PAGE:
The Saga of the Chote Sahibzade

The Chote Sahibzade by Arpana Caur – watercolor on paperA tribute to The Chote Sahibzade by Arpana Caur – watercolor on paper

As the year approaches the end, on December 26 every year, the world Sikh community commemorates the martyrdom of three of their most loved figures of the Guru household. On this darkest of days, their youngest heroes Sahibzada Fateh Singh (1699-1705) who was the youngest of Guru Gobind Singh’s four sons, Sahibzada Zorawar Singh (1696-1705), his elder brother and Mata Gujar Kaur ji, his grandmother sacrificed their lives for their faith and the right to remain Sikhs.

Gurdwara Fatehgarh Sahib which is situated 5 km north of Sirhind marks the sad site of their execution at the behest of Wazir Khan of Kunjpura, the faujdar of Sirhind. The three shrines exist within this Gurdwara complex to mark the exact spot where these tragic events were witnessed in 1705.

Baba Fateh Singh with his elder brother, set a precedence in Sikh history (and perhaps also in world history) by becoming the youngest known martyrs to sacrifice their lives for their principles and the right to practice their religion and their faith without coercion or the threat of terror. Even at such a tender age of 6 years, Baba Fateh Singh showed courage, determination and free-will not to be intimidated by the cruel, barbaric and unjust authorities of the time. He showed composure, fearlessness and the renowned trait of unparalleled heroism becoming of the Sikh leadership and was prepared to sacrifice his life but not his faith.

Gurdwara Fatehgarh SahibGurdwara Fatehgarh Sahib

The world salutes the supreme sacrifice of these fearless children who never once considered the easy option and always remained focused on their mission to uphold the principles of Sikhism and allowed their bodies to be tortured and violated and endured the intense pain of a slow, pain-ridden and certain

As soon as the two Sahibzadas attained martyrdom, Mata Gujri ji, who was sitting in meditation in the tower, breathed her last

The same evening Dewan Todar Mal, a jeweller reached Nawab Wazir Khan’s court for permission to cremate the dead bodies of the two Sahibzadas and Mata Gurji. The Nawab agreed on condition that the Dewan pay for the required piece of land by spreading as many Gold coins as would cover the entire spot. The Dewan accepted the terms, marked the site and spread coins on entire piece of land he selected for cremation. The two martyred young sons of Sri Guru Gobind Singh Ji were cremated with full honors along with their grandmother.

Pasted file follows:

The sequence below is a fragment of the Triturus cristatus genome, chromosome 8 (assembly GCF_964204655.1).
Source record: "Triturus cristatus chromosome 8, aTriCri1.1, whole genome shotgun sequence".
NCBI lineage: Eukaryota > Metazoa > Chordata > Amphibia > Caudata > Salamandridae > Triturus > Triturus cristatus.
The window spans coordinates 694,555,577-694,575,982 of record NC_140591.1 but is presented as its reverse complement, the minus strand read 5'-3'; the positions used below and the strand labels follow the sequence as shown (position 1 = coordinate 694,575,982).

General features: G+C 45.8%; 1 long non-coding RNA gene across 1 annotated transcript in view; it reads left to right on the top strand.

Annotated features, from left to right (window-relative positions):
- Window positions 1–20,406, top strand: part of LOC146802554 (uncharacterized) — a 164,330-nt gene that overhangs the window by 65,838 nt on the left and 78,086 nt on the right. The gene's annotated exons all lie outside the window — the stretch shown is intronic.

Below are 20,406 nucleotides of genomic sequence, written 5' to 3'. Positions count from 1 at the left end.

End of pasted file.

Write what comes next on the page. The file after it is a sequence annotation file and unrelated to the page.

There is no parallel to the martyrdom of such young boys in the annals of human history. Sahibzada Fateh Singh was less than six years old (born 1699) and Sahibzada Zorawar Singh was just over eight (born in 1696). At such a tender age, they were bricked alive but did not bow before the tyranny and cruelty of the Mughal government. Sri Guru Gobind Singh Ji was at the time in the forests of Machhiwara when the news of the martyrdom of his younger sons reached him. On hearing this he pulled out a plant with the tip of his arrow and prophesized that this tragedy will herald the uprooting of Mughal Empire in India.

Jahaz Haveli of Diwan Todar MalJahaz Haveli of Diwan Todar Mal

And to the Emperor he wrote in the Zafarnama:

“…Even though my four sons were killed, I remain like a coiled snake. What bravery is it to quench a few sparks of life?….. When God is a friend, what can an enemy do, even though he multiplies hundred times? If an enemy practices enmity and hatred a thousand times, he cannot, as long as God is a friend, injure even a hair on one’s head.”

Sri Guru Gobind Singh Ji addressed his followers and reassured them thus:

“Although, four of my sons have joined Waheguru, many thousands of my sons are still alive”,

By saying this Guru accepted all Sikhs as his sons and daughters. A wave of anguish gripped the country as the news of the martyrdom of the Sahibzadas spread. It was Banda Singh Bahadur who undertook the task of dealing with these cruel oppressors and shook the very heart of the Mughal Empire. The town of Sirhind was reduced to utter ruins as a consequence of the cruel, uncaring and heartless treatment of the Sahibzade.

The renowned Hindi poet, Maithli Saran Gupta in his well-known book Bharat Bharati said:

“Whatever their present position, the future of the community whose sons can thus lay down their lives for their faith, is bound to be glorious.”

 

 

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